In a bracketed portion of the recommendation, SBSTTA recommends that the COP encourages SBSTTA to submit, for the consideration of the COP, key messages on the status and trends of, and threats to biodiversity and its services.

CLOSING PLENARY

On Friday, 21 May, following a brief resumption of Working Group I and II to adopt their respective reports (UNEP/CBD/SBSTTA/14/WG.1/L.1 and UNEP/CBD/SBSTTA/14/WG.2/L.1), the closing plenary convened. Delegates elected the following officers to the SBSTTA Bureau: Ignatius Makumba (Zambia) for Africa; Alexander Shestakov, Russian Federation, for CEE; Maria Cecilia Vieira (Brazil), for GRULAC; Monyrak Meng (Cambodia) for Asia and the Pacific; and Gabrielle Obermayr (Austria) for Western Europe and Others. Delegates adopted the report of the meeting (UNEP/CBD/SBSTTA/14/L.1) without amendment.

The Philippines reiterated great concern regarding synthetic biology, invoking application of the precautionary approach, with Malawi for the African region also referring to geo-engineering and the negative impacts of biofuels. New Zealand lamented that new and “submerging” issues had led SBSTTA into unproductive debates, noting limited resources. CBD Executive Secretary Djoghlaf praised the participation of scientific communities and NGOs. SBSTTA Chair Thomas stressed the increasing urgency to implement the Convention and the fundamental linkages between climate change and biodiversity. He gaveled the meeting to a close at 6:48 pm.

A BRIEF ANALYSIS OF SBSTTA 14

“CLIMATE” SBSTTA

The relationship between climate change and biodiversity loss has become a cause of concern, based on the increasing understanding of the importance of mitigation and adaptation activities for the multi-faceted work of the Convention on Biodiversity. But never before has this issue come to the forefront in a CBD meeting, as was the case at SBSTTA 14. Questions about the links between climate change and protected areas, forest and marine biodiversity were further explored through the important technical work done by the AHTEG on biodiversity and climate change mandated by COP 9. Institutional questions about improved synergies among conventions were also prominent in this respect, because of the opportunity provided by the commemoration of the twentieth anniversary of the Rio Conference, but also due to the unprecedented level of global attention that climate change has received in recent years.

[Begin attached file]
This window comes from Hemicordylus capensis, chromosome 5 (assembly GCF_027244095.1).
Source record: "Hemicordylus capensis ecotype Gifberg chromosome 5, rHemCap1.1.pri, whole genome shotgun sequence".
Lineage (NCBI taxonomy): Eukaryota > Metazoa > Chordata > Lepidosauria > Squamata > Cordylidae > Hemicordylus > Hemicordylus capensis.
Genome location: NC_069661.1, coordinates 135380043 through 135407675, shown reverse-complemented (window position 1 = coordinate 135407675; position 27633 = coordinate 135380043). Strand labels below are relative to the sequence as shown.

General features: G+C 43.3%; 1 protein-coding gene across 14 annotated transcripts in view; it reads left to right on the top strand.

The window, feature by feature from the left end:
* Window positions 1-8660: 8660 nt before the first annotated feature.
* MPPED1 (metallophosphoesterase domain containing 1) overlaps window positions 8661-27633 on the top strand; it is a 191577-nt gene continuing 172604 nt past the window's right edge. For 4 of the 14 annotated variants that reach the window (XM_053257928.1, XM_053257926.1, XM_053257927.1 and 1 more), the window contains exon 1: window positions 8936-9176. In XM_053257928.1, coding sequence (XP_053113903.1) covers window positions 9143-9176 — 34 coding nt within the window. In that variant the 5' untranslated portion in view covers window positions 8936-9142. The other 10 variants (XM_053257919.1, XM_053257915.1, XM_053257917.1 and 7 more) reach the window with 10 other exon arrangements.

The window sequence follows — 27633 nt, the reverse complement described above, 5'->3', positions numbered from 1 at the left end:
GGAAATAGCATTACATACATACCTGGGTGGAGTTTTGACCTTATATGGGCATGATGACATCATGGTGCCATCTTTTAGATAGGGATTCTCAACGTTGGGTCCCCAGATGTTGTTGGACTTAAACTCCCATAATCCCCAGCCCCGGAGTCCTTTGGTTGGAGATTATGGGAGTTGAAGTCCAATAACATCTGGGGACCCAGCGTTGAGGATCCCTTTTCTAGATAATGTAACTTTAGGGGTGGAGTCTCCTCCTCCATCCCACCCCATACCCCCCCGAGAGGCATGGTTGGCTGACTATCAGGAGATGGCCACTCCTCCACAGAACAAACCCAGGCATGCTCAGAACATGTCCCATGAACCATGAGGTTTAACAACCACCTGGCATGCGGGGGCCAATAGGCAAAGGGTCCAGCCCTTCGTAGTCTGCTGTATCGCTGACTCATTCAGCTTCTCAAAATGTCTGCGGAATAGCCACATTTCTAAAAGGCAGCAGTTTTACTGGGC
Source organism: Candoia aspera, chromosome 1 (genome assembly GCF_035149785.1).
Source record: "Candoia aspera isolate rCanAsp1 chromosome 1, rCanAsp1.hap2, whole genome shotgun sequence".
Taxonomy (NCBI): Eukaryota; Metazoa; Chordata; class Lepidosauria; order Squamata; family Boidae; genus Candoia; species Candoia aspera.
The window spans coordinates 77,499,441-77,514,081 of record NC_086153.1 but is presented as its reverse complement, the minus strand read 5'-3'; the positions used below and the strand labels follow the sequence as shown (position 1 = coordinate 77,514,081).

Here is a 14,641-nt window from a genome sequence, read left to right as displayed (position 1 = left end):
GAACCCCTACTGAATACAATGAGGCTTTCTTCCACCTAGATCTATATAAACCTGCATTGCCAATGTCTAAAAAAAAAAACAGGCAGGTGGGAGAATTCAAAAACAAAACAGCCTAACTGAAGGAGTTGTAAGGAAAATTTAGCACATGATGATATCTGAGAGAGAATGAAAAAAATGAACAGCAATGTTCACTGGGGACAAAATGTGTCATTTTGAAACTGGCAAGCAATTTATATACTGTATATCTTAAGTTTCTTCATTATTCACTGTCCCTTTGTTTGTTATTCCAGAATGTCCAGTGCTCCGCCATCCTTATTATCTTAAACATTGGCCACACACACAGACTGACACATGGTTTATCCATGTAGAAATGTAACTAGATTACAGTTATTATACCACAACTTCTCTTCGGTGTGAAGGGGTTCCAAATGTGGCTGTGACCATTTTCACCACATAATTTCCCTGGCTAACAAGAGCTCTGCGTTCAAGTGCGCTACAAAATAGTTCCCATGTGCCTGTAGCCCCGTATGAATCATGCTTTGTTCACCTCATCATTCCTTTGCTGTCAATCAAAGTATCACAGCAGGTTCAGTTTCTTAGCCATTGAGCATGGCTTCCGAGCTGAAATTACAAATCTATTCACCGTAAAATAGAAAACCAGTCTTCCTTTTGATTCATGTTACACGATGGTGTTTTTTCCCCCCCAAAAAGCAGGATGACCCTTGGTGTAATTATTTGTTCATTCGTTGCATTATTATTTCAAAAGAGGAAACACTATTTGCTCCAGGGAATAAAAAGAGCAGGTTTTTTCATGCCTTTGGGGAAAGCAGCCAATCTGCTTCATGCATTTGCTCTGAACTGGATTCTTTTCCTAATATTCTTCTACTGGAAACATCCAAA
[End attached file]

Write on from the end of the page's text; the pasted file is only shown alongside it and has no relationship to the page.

Attention at SBSTTA 14 was not only focused on mainstreaming climate change into the CBD, but equally on ensuring that biodiversity concerns and approaches would be integrated appropriately in non-biodiversity processes, particularly the UNFCCC. This brief analysis will thus delve into the inward and outward dimensions of the relationship between climate change and biodiversity addressed at the meeting, and conclude by discussing the role of SBSTTA in enabling the CBD COP to take informed decisions on these topical inter-linkages.

MAINSTREAMING CLIMATE CHANGE INTO THE CBD

Several substantive issues before SBSTTA 14 were related to climate change: recommendations on marine, inland waters, forest and mountain biodiversity, protected areas, and dry lands all incorporated a climate component. Discussions on biofuels, although relevant, were reminiscent of previous SBSTTAs in terms of entrenched positions as to the possible normative role of the CBD (this time, focusing on whether or not to develop a toolkit) to ensure sustainable production and use. New concepts like geo-engineering and more advanced discussions on REDD safeguards and protected areas stood out.

While it is unclear what technologies are comprised by this term, geo-engineering points to large-scale deliberate manipulation of the atmosphere and the biosphere to counteract the effects of climate change. In light of the success of a COP 9 decision in establishing what was considered an implicit moratorium on ocean fertilization—a specific type of geo-engineering—the vast majority of CBD parties proposed extending the same approach to other forms of such innovative and still unknown technologies. While the relevant recommendation remains in brackets, some delegates considered this an issue that is “here to stay,” congratulating SBSTTA for timely “flagging” it in anticipation of more elaborate discussions in the future.

Another important question was that of creating awareness about the linkages between protected areas and climate change adaptation and mitigation. While some countries called for caution to avoid undermining primary biodiversity conservation objective of PAs, certain donor countries in particular were keen on highlighting the adaptation and mitigation benefits of PAs, apparently with a view to channeling some REDD money to alleviate the chronic problem of underfunding for PAs. Although some emerging economies argued that separate streams of new and additional funding are necessary to fulfill the objectives of the CBD and UNFCCC—an argument that has also been made under other processes—others took a more pragmatic approach welcoming new opportunities in times of global economic hardship. To this end, more efforts are required to make the association between PAs and climate finance, in particular to ensure that any additionality requirement can also be met by existing PAs that may not be de facto protected, may be degraded and in need for restoration, or may need to be better connected.